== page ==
The secret of Ai's origin is one that unfolds so well in the books, that I wouldn’t dare spill it. It is interesting to see the evolution of fashion in these musically inspired books. The first volume starts with simple shredded outfits and ends with an almost Playboy Halloween costume Lolita dress. Volume two adds some cosplay elements and ends with an even more elaborate Bo Peep-ish Lolita dress. There is also a vampire-like adversary who is dressed like a succubus vixen, reminiscent of Morrigan Aensland from Darkstalkers. Volume three brings in a lot of Victorian elements as well as Kingdom and Edwardian styles. The art in all of the books is the kind that you can stare at for hours, whether you are inspecting Ai’s costumes for inspiration, or her body for pleasure.
Special features in the books include:
Volume 2: An article about the making of the Princess Ai dolls.
- Volume 3: Ai paperdolls, an afterward by DJ Milky, and a cosplay Ai look a-like-contest review with pictures of the fans.
For those hard core Ai fans, you might want to invest in the Princess Ai Roses & Tattoos art/poetry book. This book does not have any more story in it, but it does have plastic sleeves with 16 full color pin-up pictures of Ai. Each pin-up has poetry on the back. There are also 12 pages of Ai stickers that you will never want to use because they are just so cool.
Though I am a Princess Ai fan, there are several items I do not own yet.
- Princess Ai: Rumors From The Other Side. The art is said to be fan art and the stories are from American authors.
- Princess Ai Color Me Manga Coloring book
- Princess Ai “Ultimate Edition”, which includes all three Ai books in one volume.
- Princess Ai of Ai-land: The comic strip collection by DJ Milky
- Princess Ai: Encounters which has Ai mingling with other Tokyo Pop stars such as Ein from Midnight Opera, Pam from Tarot Café, and the cast of Rhysmyth.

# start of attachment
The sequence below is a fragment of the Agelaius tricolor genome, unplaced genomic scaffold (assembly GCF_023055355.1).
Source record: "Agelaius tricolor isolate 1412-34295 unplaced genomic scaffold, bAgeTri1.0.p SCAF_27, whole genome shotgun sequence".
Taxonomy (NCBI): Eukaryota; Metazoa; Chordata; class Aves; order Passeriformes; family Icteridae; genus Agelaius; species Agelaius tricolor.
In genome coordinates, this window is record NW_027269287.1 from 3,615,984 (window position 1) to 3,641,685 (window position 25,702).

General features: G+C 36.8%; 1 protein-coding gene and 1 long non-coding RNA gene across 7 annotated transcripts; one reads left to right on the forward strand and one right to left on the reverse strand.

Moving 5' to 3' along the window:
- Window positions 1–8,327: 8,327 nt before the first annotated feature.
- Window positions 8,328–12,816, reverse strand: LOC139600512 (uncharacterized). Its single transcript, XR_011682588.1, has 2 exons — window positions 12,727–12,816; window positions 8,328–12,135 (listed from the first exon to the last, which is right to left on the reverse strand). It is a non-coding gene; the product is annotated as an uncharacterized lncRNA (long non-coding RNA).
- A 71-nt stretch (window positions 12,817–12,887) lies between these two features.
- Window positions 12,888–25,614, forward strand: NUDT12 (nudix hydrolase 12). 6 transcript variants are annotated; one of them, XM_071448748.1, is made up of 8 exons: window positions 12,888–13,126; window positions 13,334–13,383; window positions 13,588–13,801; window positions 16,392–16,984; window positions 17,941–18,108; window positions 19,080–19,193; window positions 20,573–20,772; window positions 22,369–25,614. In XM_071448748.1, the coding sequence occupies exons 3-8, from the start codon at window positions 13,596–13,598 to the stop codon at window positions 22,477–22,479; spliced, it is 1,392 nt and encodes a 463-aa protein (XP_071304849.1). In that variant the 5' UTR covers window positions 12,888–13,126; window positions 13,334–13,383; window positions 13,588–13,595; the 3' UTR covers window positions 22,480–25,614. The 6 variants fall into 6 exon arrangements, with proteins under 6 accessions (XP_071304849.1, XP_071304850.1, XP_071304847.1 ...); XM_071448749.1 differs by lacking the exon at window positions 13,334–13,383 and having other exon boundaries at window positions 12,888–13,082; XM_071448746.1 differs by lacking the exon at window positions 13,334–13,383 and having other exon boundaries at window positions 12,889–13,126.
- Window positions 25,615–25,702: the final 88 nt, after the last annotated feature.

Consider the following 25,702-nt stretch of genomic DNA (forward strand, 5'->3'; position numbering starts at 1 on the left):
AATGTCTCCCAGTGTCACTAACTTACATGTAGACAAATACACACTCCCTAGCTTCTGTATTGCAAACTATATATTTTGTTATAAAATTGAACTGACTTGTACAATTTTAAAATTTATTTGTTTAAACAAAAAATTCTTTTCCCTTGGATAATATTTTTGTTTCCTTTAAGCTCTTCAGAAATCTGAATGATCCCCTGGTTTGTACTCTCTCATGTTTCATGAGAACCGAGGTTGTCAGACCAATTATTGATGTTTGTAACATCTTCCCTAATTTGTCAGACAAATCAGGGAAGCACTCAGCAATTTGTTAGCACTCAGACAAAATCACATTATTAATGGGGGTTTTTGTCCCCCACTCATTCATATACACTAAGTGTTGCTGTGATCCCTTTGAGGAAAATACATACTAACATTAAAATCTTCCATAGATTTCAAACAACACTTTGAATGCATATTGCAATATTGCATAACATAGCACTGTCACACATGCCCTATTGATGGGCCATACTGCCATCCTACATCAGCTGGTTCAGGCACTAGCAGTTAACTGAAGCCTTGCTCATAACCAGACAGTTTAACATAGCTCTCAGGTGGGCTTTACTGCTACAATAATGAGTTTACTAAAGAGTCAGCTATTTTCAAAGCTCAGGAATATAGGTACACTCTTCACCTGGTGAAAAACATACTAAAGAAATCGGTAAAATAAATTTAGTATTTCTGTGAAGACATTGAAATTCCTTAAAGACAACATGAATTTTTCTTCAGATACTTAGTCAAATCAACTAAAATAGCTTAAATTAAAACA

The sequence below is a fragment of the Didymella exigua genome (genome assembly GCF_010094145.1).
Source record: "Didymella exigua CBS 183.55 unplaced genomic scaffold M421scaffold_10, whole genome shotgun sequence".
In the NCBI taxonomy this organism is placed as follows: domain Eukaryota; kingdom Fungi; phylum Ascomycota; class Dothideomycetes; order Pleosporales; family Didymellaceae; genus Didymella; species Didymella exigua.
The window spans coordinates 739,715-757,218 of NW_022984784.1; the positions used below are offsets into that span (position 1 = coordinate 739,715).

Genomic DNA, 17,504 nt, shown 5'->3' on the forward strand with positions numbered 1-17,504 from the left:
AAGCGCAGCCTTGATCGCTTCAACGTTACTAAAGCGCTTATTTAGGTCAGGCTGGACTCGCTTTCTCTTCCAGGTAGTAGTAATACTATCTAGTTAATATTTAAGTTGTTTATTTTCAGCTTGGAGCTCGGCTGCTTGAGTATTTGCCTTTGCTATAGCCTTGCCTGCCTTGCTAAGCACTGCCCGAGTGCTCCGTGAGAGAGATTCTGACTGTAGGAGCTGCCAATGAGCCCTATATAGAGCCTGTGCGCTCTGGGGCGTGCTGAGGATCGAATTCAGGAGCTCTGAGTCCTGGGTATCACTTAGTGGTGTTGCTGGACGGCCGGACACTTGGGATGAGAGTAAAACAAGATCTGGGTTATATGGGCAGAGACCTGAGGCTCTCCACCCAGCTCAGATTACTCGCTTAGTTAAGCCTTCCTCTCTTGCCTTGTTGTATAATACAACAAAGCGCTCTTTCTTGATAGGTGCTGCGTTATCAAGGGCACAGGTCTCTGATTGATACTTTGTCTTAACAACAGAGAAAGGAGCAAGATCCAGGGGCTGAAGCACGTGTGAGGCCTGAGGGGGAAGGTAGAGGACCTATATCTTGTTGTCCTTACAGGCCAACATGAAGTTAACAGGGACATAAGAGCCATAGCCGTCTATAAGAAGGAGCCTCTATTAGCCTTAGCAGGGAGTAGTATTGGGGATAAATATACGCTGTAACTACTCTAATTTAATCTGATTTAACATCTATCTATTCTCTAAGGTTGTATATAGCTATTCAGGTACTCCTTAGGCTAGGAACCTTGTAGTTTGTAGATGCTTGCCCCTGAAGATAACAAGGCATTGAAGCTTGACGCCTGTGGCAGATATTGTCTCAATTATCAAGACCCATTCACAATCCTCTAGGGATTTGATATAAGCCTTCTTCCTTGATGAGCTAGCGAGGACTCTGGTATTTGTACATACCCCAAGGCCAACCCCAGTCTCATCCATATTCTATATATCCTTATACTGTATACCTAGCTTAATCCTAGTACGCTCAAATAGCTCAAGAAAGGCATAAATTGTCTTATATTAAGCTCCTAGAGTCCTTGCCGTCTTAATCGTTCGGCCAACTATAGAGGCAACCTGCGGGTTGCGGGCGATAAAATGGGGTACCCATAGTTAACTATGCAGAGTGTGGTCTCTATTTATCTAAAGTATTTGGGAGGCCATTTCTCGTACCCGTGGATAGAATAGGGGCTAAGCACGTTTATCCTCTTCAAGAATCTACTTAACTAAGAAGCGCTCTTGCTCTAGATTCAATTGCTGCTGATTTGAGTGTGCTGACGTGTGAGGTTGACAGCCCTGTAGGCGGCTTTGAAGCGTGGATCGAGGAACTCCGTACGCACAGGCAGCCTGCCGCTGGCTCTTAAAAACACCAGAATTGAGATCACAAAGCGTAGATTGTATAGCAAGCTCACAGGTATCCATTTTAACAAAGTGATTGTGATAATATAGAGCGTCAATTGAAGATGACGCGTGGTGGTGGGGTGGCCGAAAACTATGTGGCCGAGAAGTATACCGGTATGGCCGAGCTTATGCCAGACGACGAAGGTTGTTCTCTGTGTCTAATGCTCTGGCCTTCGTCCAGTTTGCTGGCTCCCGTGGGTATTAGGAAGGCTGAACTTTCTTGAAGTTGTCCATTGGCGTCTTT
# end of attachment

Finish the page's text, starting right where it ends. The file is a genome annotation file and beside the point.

Brand new Princess Ai books are coming. The first one was released in Dec 2008 and is titled: Princess Ai-The Prism of Midnight Dawn- Volume 1 by Christine Boylan & D.J. Milky. This is the first of the trilogy and my copy came with a music CD of Ai songs, though I am not sure all copies do. It’s hard to tell if this will be as good without Courtney’s input, but we shall see. I look forward to cracking it open and letting the dashPunk community know.
Princess Ai successfully combines a love of art, music, and fashion into a series that will have you occupied for hours. You can find these items at Amazon.com
Voting for American Gods
On Feburary 9th the pole opened to elect one of Neil Gaiman's books that would be given away for free. The titles to choose from were: American Gods, Anansi Boys, Coraline, Fragile Things, M is for Magic, Neverwhere, Smoke & Mirrors, Stardust. It was Neil Gaiman's blogs 7th birthday and he wanted to do something fun so he worked it out with his publisher Harper Collins that he could put up one of his books for free for at least a month. Go Neil... thank you for helping to open the eyes of those traditional publishing houses. I like it when the publishers get woken up to the greater world of promotions especially when it is over a more scary tactic like giving free book copies. With the help of established writers smoothing the path then the little known writers and new writers will have a greater chance of getting a green light on promotional ideas like giving away a book copy. Neil asked his fans:
"What I want you to do is think -- not about which of the books below is your favourite, but if you were giving one away to a friend who had never read anything of mine, what would it be? Where would you want them to start?"
Instead of just choosing the title himself, Neil put it up for vote for one week on his blog. This was also a great choice because some times the artist is too close to their projects to see exactly how it is interacting in the wild. Just ask the guys over at KISS, they thought that Beth was a B-side throwaway song and once in the wild it went on to become as extremely popular title.